$black = ImageColorAllocate($im,0,0,0);
ImageTTFText($im, 60, 0, 10, 55, $black, “arial.ttf”, $text);
ImageTTFText($im, 60, 0, 6, 52, $white, “arial.ttf”, $text);

In the HTML page where you would like the image to appear, simply reference the script like this:

<img src=”image.php?text=PHP”>

Note that we are using a TrueType font here. You can grab any TTF font from a Windows box or download them from a number of sources on the Net.

In addition to images, you can also use PHP to generate content in Adobe Acrobat (PDF), Shockwave Flash (SWF), and other formats. See the PHP manual for complete details.

Session Management

Because of HTTP’s stateless nature, session management has become one of the classic problems that every Web developer must solve in any reasonably complex application. The stereotypical example is a shopping cart application, where you want to keep track of a user’s shopping cart contents as they click through your site.

Luckily, PHP has built-in session support, so you’ll never have to deal with many of the tricky implementation issues. It works by creating a session ID whenever the session_start() function is called. By default, this session ID will be sent as a cookie named PHPSESSID. It is then possible to add data to the session simply by calling session_register (‘variable_name’) for each variable that you wish to add to the session.

So, if on the initial page you do this:

$my_var = ‘Hello World’;

On subsequent pages you simply need this:

echo $my_var;

A number of session characteristics, including using URL mangling instead of cookies, can be set in the php. ini configuration file. The session.auto_start option lets you write session scripts that don’t even need to call session_start() at the beginning. This can be quite handy if all your pages are intended to be used with sessions.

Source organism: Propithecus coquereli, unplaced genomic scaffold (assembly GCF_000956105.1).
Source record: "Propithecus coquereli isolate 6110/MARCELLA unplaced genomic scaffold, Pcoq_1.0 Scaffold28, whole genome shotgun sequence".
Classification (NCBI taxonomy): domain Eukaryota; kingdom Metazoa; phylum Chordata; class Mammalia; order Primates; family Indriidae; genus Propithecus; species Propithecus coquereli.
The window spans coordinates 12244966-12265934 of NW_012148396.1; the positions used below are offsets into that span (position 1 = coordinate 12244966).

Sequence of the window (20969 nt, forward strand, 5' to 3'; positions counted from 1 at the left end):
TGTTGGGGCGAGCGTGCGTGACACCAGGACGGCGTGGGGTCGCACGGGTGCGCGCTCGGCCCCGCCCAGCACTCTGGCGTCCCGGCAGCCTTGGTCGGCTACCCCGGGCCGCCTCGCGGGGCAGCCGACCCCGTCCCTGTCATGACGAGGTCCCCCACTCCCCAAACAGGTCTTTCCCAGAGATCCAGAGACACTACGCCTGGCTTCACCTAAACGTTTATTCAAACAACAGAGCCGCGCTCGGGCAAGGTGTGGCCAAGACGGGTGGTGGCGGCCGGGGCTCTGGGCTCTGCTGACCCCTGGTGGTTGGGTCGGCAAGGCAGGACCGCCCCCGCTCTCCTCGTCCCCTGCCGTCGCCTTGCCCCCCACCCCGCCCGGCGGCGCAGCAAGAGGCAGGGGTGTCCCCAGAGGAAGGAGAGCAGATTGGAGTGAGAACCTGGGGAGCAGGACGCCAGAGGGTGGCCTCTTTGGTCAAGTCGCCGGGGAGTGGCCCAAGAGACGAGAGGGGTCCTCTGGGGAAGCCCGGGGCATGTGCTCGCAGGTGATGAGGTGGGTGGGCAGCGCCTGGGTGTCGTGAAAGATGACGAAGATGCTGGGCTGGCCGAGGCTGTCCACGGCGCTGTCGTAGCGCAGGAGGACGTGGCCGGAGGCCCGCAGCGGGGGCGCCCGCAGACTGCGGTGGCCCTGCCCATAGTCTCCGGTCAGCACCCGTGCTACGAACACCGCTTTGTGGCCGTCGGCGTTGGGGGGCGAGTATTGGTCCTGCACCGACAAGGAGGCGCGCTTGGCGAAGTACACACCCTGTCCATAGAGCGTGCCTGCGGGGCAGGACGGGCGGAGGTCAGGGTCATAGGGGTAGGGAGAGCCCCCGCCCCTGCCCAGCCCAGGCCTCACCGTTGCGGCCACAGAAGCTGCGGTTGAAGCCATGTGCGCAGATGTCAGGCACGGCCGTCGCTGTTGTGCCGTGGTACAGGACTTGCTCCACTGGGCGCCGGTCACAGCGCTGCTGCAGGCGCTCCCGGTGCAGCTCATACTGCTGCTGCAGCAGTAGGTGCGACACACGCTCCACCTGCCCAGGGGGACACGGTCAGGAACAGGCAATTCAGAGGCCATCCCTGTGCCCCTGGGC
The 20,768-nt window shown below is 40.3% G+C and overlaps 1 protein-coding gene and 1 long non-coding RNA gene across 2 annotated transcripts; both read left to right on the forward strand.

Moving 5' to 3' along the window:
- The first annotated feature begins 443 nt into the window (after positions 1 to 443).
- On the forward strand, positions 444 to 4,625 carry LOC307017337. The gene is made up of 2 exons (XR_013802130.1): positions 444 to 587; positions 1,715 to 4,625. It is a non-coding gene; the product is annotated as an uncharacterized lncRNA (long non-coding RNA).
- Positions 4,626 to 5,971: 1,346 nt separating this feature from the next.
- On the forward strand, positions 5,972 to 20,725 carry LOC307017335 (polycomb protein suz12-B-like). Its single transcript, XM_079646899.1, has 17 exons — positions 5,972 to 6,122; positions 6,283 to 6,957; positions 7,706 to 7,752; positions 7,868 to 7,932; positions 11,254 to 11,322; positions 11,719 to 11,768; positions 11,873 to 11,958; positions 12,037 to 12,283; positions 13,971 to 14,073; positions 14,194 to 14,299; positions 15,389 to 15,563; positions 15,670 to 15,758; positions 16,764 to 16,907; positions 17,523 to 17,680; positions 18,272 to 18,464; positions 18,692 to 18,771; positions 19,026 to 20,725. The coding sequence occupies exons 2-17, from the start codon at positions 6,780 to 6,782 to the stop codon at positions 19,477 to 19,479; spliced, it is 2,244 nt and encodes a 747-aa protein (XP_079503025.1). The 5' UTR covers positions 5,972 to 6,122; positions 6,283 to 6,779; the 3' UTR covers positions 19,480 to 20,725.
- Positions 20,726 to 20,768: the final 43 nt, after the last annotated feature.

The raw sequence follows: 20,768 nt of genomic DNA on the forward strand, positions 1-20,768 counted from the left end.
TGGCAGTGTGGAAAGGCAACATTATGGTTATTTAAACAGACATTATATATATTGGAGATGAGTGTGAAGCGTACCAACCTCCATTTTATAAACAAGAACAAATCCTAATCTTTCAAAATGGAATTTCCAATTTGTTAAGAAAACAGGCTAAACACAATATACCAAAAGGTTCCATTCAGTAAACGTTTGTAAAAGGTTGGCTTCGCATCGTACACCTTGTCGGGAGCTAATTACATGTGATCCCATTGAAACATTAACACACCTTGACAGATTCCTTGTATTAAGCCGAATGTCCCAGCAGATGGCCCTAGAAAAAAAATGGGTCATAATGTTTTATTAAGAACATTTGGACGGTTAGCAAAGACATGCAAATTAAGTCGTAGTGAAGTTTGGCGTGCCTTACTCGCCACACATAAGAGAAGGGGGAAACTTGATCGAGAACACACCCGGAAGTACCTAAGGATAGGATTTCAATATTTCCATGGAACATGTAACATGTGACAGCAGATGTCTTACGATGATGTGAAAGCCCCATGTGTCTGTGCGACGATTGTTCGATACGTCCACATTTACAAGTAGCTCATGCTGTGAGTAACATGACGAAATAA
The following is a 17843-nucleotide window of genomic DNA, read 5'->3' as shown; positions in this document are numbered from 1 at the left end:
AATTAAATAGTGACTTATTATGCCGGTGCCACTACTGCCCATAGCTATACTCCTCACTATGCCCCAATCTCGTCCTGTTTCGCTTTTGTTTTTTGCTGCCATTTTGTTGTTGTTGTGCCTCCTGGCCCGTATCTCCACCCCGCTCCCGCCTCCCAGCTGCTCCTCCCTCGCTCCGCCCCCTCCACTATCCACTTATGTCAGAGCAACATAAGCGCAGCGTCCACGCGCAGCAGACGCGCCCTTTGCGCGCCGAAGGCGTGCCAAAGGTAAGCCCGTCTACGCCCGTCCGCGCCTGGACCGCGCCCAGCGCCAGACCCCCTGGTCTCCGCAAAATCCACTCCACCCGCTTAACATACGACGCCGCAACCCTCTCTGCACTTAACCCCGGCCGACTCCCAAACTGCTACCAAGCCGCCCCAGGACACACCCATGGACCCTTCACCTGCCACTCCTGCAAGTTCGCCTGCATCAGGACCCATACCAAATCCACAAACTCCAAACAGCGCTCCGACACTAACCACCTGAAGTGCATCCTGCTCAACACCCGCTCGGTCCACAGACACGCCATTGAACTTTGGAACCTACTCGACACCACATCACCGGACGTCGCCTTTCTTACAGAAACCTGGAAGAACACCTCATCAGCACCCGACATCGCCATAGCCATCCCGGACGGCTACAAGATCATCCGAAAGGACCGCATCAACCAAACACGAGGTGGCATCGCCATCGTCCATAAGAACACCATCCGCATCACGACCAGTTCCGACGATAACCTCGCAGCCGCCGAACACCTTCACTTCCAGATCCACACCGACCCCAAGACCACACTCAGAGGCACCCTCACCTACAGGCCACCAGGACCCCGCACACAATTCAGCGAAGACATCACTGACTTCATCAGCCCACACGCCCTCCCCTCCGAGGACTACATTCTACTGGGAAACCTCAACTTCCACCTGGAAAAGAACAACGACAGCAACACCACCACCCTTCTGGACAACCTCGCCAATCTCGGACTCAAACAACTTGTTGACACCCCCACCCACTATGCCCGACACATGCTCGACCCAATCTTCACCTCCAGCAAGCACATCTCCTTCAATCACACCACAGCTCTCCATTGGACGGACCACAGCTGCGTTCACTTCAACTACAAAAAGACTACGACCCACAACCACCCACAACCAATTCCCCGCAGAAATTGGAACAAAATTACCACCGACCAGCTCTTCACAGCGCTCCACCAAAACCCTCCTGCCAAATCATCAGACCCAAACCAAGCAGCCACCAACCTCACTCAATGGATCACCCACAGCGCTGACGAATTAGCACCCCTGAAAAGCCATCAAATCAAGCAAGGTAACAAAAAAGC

Error Handling

Nobody’s perfect. Odds are that you’ll want to know when your PHP code breaks. PHP uses an internal bitmask that defines what kinds of errors and warnings will be generated by PHP automatically. Table Two lists PHP’s error numbers, types, and descriptions.

Table Two: PHP Error Types


E_ERRORFatal run-time errors

E_WARNINGRun-time warnings

E_PARSECompile-time parse errors

E_NOTICERun-time notices

E_CORE_ERRORFatal startup errors

E_CORE_WARNINGStartup warnings

E_COMPILE_ERRORFatal compile-time errors

E_COMPILE_WARNINGCompile-time warnings

E_USER_ERRORUser-generated errors

E_USER_WARNINGUser-generated warnings

E_USER_NOTICEUser-generated notices

E_ALLAll of the above

The default error reporting setting, which can be changed in your php.ini file, is E_ALL&~E_NOTICE, which means everything except notices. (PHP uses bitwise operators like those found in C.)

You can change the error reporting level within a script by using the error_reporting() function. For example:

$old_level = error_reporting(E_ERROR);


This would drop the error level to only show errors and then restore the error-level back to its old setting afterwards. A shortcut for turning off all errors for a specific function call is to place a @ in front of the call:


You can also turn off the display of errors and redirect all errors either to syslog or a text file. For example, the following three lines in your php.ini file will redirect all errors to /tmp/errors.log: